cover image Men Without Women

Men Without Women

Haruki Murakami, trans. from the Japanese by Philip Gabriel and Ted Goosen. Knopf, $25.95 (240p) ISBN 978-0-451-49462-7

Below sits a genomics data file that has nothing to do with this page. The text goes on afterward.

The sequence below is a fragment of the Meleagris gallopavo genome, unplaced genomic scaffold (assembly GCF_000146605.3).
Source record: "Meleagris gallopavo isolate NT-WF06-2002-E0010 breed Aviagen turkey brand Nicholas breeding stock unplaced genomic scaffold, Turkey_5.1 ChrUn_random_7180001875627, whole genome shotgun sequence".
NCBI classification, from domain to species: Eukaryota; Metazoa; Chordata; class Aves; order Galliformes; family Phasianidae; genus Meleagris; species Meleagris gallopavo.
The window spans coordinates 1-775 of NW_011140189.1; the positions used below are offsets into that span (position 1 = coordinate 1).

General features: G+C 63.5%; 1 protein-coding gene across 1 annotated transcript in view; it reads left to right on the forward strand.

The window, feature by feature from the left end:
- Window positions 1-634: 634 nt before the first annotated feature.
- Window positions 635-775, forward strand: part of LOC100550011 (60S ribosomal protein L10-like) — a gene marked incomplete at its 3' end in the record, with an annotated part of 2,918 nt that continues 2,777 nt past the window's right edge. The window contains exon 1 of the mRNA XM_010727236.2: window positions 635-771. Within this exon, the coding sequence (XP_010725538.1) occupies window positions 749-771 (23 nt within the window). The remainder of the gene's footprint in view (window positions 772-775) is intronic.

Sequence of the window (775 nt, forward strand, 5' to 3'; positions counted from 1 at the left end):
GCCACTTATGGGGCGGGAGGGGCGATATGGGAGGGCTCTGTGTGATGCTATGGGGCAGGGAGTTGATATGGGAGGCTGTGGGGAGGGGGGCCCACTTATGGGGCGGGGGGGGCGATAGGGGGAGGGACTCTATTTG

In this collection of new stories, Murakami (1Q84) returns to familiar themes of youthful regrets, untenable romantic triangles, strange manifestations of sexual frustration, and inexplicable, often otherworldly happenings while dipping into the lives of seven middle-aged men, each caught up in the passions of a mysterious woman. In “Drive My Car,” a stage actor hires a new driver, his first female chauffeur. Between rehearsing lines and listening to classic rock, the normally reticent widower begins to chat with the young driver, eventually revealing a friendship he formed with one of his former wife’s lovers. In “Yesterday,” a man who works at a coffee shop convinces a coworker to date his girlfriend while he works to pass his university entrance exams. In “An Independent Organ,” a plastic surgeon who lives a contrived life of well-managed affairs descends into depression and starves himself to death after falling in (unrequited) love with one of his liaisons. Although the plotting can be repetitive, Murakami’s ability to center the stories on sentimental but precise details creates a long-lasting resonance. For instance, the narrator of “An Independent Organ” can never use a squash racket the plastic surgeon left him: the lightness reminds him of his frail, dying body. In “Scheherazade,” the standout of the collection, a man who can never be outside for unexplained reasons develops a bond with his in-home caretaker, who tells him stories after they have sex. She remembers being a lamprey in a former life and misses the profound silence of the sea floor. (May)